It's easy to conclude that this job market is terrible for everyone, even young people. But I don't buy it. I think it's very bad if you are old, and not so bad if you are young. And that we get a skewed view of the stress level out there because older people tend to run big news operations-offline and on-and really have no sense of how younger people are handling the downturn.
We read about how scared young people are, and how desperate they are for a job, but we don't hear the other side: That young people are optimistic about their careers, their future and are doing well in the American economy. Underreported stories: Washington, D.C. is the easiest city to find a job, and young people love government jobs; farming is in a renaissance, and the local food movement is teeming with young people; healthcare and teaching are both booming; and while service-oriented work is hated by the top-down, rank-oriented mindset of baby boomers, Gen Y is much more collaborative and happy to work in the service sector.
Here's another bit of evidence of Gen Y optimism: The Wall Street Journal reports that applications to business schools are down 2%. That's a small decrease, but business school applications historically go up in a bad economy, and they stay up until things get good again. That applications are down is evidence that young people do not perceive the job market as terrible.
As the country moves to a knowledge-based economy, most Americans can no longer expect to earn more than the generation before them. In fact, Don Peck, writing in the Atlantic, explains that as the economy recovers it will look permanently different. This will not be a recovery where the skills of older people come back into demand; the jobs that emerge will be in new sectors, and the financial expectations of employees will permanently shift because of the new realities.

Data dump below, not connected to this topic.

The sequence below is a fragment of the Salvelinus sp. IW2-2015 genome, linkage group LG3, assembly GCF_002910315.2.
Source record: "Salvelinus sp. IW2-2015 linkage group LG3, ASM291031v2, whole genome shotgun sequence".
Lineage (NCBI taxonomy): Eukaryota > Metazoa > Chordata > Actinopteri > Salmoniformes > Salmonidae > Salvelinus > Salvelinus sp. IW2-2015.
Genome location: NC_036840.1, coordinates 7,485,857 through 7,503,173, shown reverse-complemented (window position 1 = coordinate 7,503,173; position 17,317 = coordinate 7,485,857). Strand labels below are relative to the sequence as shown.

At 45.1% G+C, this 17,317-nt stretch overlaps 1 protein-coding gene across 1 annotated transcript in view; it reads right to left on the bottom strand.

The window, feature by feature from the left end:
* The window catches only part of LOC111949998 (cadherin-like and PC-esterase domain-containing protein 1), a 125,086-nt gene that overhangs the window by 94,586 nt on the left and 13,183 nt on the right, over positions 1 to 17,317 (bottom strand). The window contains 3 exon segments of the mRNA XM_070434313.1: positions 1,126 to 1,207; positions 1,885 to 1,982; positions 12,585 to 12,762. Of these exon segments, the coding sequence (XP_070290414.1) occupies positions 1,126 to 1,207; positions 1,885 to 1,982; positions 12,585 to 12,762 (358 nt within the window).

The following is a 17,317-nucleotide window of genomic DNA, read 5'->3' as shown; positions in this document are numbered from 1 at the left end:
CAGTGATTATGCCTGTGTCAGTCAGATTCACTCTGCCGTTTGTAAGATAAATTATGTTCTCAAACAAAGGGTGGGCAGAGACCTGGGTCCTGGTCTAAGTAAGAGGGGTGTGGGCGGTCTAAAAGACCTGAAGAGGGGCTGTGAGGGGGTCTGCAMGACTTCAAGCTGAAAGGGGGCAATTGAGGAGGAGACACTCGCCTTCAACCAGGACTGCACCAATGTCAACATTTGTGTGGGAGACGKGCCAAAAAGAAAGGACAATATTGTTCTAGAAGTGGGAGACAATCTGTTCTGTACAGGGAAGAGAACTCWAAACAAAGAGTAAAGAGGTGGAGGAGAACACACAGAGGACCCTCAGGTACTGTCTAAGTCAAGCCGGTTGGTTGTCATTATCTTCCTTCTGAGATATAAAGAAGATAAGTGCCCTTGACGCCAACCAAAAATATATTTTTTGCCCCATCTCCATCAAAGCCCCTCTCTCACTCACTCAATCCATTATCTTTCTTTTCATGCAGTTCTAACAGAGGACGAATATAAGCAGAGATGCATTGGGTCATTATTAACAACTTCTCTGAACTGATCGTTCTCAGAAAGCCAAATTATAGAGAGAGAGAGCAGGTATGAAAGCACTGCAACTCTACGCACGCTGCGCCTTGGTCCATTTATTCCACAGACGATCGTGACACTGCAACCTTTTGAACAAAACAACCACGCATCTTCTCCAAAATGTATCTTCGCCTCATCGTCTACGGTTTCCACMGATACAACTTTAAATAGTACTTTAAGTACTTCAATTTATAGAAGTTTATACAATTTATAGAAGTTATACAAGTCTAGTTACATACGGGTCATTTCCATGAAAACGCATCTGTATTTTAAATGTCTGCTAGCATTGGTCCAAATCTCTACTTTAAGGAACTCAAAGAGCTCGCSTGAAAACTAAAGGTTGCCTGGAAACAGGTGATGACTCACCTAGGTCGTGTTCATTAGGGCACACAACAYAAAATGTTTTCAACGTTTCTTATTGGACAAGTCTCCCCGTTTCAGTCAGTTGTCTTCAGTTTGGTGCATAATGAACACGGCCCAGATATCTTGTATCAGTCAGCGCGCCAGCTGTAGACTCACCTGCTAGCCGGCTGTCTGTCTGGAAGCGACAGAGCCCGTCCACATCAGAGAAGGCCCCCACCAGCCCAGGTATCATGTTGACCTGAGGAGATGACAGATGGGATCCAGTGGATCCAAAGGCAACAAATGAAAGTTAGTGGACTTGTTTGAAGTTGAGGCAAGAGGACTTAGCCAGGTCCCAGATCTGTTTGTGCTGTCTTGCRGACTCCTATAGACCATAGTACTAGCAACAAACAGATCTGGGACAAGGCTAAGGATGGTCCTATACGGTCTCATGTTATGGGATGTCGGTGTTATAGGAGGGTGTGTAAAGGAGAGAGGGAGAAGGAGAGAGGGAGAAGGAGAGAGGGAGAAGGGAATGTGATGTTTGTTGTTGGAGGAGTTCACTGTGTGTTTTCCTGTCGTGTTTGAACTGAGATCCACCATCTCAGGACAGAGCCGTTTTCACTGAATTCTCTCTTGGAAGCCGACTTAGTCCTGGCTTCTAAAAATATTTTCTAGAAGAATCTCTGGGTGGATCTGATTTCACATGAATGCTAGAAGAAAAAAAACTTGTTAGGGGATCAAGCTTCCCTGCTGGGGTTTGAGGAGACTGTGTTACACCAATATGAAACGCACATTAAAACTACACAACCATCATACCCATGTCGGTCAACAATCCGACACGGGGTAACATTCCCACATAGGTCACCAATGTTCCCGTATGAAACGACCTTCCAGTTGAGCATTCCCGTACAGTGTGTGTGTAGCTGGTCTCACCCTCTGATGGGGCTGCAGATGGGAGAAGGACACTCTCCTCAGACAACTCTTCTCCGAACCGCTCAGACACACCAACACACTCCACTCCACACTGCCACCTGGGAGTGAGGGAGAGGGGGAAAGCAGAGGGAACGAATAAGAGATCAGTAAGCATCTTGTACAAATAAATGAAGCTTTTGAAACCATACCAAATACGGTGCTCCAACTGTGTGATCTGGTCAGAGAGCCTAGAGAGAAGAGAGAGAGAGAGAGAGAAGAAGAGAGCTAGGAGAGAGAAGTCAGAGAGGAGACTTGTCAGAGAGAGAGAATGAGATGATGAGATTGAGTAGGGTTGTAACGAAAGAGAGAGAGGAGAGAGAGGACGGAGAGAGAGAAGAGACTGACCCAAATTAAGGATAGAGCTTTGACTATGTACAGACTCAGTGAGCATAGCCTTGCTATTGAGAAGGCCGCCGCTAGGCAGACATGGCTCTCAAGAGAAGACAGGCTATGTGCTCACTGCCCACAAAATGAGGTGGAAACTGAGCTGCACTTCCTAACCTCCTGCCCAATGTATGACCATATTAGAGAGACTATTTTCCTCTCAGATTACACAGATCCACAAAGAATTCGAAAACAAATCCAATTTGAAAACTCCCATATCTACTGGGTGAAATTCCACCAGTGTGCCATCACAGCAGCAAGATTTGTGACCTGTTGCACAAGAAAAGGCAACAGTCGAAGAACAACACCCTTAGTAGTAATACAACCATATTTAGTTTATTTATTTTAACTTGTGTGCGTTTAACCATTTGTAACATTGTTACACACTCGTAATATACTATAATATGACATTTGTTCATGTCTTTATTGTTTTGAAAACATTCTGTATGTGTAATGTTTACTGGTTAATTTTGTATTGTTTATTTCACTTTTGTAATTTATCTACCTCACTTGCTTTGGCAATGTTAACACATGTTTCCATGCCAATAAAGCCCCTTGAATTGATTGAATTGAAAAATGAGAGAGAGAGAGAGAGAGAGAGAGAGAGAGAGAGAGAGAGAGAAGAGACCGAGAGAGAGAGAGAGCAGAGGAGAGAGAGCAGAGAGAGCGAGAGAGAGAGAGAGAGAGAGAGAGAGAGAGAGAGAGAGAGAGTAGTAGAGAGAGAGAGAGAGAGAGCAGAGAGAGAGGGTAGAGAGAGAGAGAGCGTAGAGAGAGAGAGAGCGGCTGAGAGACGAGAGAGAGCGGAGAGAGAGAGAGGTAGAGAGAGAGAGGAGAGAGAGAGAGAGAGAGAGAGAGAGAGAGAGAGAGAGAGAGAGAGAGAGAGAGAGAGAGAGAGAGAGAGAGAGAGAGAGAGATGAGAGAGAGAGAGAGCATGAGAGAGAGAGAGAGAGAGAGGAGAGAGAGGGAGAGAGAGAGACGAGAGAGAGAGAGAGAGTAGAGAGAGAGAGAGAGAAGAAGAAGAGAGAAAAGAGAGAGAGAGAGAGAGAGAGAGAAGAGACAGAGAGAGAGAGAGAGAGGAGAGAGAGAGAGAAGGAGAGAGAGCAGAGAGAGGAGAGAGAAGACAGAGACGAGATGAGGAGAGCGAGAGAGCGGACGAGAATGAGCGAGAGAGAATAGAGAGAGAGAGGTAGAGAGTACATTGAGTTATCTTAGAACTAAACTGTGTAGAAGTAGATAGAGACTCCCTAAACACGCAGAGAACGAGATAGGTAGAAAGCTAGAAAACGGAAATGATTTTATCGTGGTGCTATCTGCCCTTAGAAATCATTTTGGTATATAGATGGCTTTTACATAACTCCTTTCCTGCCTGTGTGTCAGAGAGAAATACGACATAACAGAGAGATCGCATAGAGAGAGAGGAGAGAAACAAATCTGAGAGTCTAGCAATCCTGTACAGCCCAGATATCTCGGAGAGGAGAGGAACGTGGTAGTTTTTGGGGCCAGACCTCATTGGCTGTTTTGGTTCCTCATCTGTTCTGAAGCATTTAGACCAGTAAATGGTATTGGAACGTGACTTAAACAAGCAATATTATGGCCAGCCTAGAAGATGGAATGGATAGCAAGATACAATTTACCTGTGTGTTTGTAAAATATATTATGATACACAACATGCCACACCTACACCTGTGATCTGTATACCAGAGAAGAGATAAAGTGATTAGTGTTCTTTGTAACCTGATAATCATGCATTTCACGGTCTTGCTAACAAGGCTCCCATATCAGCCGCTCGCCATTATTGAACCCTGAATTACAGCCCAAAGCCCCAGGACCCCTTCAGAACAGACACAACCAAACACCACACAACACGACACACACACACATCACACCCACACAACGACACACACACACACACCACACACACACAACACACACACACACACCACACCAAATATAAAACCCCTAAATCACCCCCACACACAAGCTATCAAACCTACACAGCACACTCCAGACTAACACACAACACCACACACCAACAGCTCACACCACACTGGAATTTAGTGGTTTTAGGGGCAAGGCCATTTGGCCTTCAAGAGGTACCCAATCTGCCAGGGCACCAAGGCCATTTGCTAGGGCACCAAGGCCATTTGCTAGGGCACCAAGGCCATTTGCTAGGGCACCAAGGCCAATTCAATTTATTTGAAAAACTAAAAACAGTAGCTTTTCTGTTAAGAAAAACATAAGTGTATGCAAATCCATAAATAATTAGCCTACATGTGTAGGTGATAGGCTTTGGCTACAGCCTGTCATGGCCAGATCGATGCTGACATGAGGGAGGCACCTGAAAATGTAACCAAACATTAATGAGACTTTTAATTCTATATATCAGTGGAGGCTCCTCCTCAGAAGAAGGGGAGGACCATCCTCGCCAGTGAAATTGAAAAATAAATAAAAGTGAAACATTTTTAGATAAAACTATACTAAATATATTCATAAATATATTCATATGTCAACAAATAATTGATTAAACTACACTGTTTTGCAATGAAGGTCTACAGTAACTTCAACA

Young people know this. They are not waiting around for things to change, to get back to how they used to be. Young people accept the realities of today and jump right in. This is why young people on a whole are optimistic about their ability to get a job and find their place in the world. The 2010 MetLife Study of the American Dream finds that young people are more optimistic than older people about securing a safety net if they don’t already have one. Also, while Gen Y is in terrible shape financially – increased college loans and lower entry-level wages-this is also a generation that defines the American Dream in terms of family, rather than financial security, so Gen Yers feel confident they will achieve their own version of success.
Additionally, the demographics of the U.S. workplace favor Generation Y: As baby boomers retire, Gen X, which is only half the size of Baby Boomers, cannot replace them. So there will be a significant worker shortage in the U.S. by 2015. Generation y will benefit from the worker shortage. They will get higher paying jobs faster, they will go up the corporate ladder faster, and they will be able to remake the workplace in their own image without much resistance.
You can call Gen Y entitled, or delusional, or self-centered, but Gen Y has a gift for reframing situations in a positive light. This is a gift that stems from the parents of gen Y being obsessed with self-esteem. Self-esteem breeds optimism, and this optimism makes Gen Y emotionally able to fend off the recession better than other generations.
Even better, optimism helps fight the bad economy in real ways as well. Psychology Today shows that people who are optimistic are more likely to create their own luck. We all know that a successful career is a combination of hard work and good luck. So maybe if you thought more like Gen Y, you’d be doing fine right now as well.